Harris did not graduate from college but was a public relations executive in her native Philadelphia for Joseph Baker Associates and the Sun Oil Co. from 1958 until 1980, when she quit to become a priest.
Instead of seminary training, she took correspondence courses from Philadelphia area colleges and the Urban Theology Unit in Sheffield, England.
Although she spent her early adult life flying around the country on public relations business, church activities always were a priority for her from her childhood in a lower-middle-class neighborhood.
“She worked for a living, but she lived for the church,” Washington said.
Childhood in the Church
Like her mother, Beatrice, Harris sang in church choirs and taught in church schools at St. Barnabus in Philadelphia. When 11 women were ordained in an unsanctioned ceremony at Church of Advocate in 1974, Harris flew in from a Los Angeles business assignment to lead the procession in the church, carrying the cross.
She grew interested in the priesthood while making prison visits to a man she knew who had been convicted of murder.
Harris was ordained in 1980 and four years later became executive director of the Episcopal Church Publishing Co., an umbrella group that publishes the Witness, a church journal.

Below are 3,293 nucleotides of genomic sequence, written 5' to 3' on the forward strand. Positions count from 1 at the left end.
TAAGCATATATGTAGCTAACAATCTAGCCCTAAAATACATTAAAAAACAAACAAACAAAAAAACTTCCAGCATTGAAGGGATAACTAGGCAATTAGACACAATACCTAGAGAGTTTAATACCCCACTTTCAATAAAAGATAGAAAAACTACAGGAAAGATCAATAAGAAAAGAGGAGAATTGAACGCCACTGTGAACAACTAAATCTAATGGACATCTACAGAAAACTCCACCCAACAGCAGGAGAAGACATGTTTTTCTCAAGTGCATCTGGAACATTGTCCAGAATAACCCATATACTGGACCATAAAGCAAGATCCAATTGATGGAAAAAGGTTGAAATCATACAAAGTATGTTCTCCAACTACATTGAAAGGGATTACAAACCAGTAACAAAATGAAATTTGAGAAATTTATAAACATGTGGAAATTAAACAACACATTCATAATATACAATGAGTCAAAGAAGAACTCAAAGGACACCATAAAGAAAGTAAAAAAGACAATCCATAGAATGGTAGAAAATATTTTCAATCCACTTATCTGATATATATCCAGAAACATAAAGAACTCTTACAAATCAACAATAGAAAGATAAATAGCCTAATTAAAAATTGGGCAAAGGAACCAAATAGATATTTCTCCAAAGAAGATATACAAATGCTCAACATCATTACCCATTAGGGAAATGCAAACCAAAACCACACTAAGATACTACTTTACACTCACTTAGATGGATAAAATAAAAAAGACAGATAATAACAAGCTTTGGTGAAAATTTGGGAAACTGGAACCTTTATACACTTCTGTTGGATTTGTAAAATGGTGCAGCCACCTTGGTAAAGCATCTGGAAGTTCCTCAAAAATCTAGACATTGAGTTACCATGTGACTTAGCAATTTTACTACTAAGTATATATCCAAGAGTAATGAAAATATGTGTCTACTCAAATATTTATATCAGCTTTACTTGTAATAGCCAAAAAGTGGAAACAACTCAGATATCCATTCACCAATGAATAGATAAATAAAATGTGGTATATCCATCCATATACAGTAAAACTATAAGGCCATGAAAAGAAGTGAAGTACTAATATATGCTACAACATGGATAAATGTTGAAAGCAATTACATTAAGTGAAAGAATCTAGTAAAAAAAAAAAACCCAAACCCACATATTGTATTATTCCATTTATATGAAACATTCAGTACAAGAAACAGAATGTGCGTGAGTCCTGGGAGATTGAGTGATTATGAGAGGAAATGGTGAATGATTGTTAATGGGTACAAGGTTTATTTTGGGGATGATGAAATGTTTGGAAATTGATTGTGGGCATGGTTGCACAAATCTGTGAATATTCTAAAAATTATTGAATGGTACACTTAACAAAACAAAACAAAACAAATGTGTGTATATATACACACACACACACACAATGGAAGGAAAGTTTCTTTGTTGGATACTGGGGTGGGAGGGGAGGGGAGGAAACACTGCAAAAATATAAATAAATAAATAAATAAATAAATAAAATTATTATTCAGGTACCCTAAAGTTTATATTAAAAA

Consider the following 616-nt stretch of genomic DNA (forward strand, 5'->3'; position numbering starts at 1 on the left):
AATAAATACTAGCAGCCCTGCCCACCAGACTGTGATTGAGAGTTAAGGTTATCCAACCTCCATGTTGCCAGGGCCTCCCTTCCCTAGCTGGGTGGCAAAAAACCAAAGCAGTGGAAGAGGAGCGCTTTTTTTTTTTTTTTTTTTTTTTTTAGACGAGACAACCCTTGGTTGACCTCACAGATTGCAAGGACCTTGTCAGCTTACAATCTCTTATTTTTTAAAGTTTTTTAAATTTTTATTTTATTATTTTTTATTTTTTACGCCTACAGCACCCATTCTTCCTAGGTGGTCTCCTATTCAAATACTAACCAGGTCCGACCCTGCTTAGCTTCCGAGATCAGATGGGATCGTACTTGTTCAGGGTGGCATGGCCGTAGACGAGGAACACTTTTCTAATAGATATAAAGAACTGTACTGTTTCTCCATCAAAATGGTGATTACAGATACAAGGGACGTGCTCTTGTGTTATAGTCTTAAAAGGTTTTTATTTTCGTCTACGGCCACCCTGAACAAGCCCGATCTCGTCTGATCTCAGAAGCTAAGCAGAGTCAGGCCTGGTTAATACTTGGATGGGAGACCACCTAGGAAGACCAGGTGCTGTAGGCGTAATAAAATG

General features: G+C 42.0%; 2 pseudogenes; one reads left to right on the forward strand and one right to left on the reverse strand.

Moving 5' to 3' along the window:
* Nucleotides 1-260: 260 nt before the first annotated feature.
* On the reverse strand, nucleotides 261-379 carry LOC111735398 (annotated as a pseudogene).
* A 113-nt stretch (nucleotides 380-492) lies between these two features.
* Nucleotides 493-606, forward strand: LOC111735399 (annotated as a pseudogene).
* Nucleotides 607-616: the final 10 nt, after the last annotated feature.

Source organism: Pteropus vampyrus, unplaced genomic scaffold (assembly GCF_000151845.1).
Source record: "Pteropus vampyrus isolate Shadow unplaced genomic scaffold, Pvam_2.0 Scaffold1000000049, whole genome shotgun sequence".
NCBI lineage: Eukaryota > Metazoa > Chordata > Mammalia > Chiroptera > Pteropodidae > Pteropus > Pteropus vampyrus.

Her flamboyant writings in the Witness, where she outlined her views on social issues, made her politics well-known and branded her as controversial long before her election.
To those who decry Harris’ rise, all of this is used as ammunition to label her a troublemaker. But Washington says, “Anybody who is interested in change is considered a troublemaker to those who do not want change.”
Since her election last September, Harris has received death threats and caused some church members to echo the sentiments of Dean Elton Smith of Buffalo, who told a reporter that even though he supported her election, “I wish somebody else had been elected to be the first woman bishop.”
But somebody else is not what they got. With a scant majority of 61 of 118 worldwide standing committees voting in her favor, in what is usually a perfunctory endorsement, Harris became a woman of history. Her supporters saw the unlikely event as nothing less than the work of God.
“If you think God is not in this, then God is not in this world,” said the Rev. Leroy Attles, a Boston pastor who preached at a service Harris attended Sunday evening.
A Desire to Grow
Washington says he would not use the word ambitious to describe Harris, “but I believe she felt she must always grow and reach a level beyond where she may be at a current moment. She’s not trying to get ahead or be out front. But she has tremendous self-confidence to tackle any kind of job.”
When Harris first told Washington she felt a calling to the priesthood, he told her to give some thought to why she needed to be ordained. She pondered the question a full year.
Harris herself had held doubts about women becoming priests, but her thinking evolved and finally changed.
“When people ask her that question,” said Jim Solheim, spokesman for the Episcopal Diocese in Massachusetts, “she smiles and says, ‘I saw the light.’ ”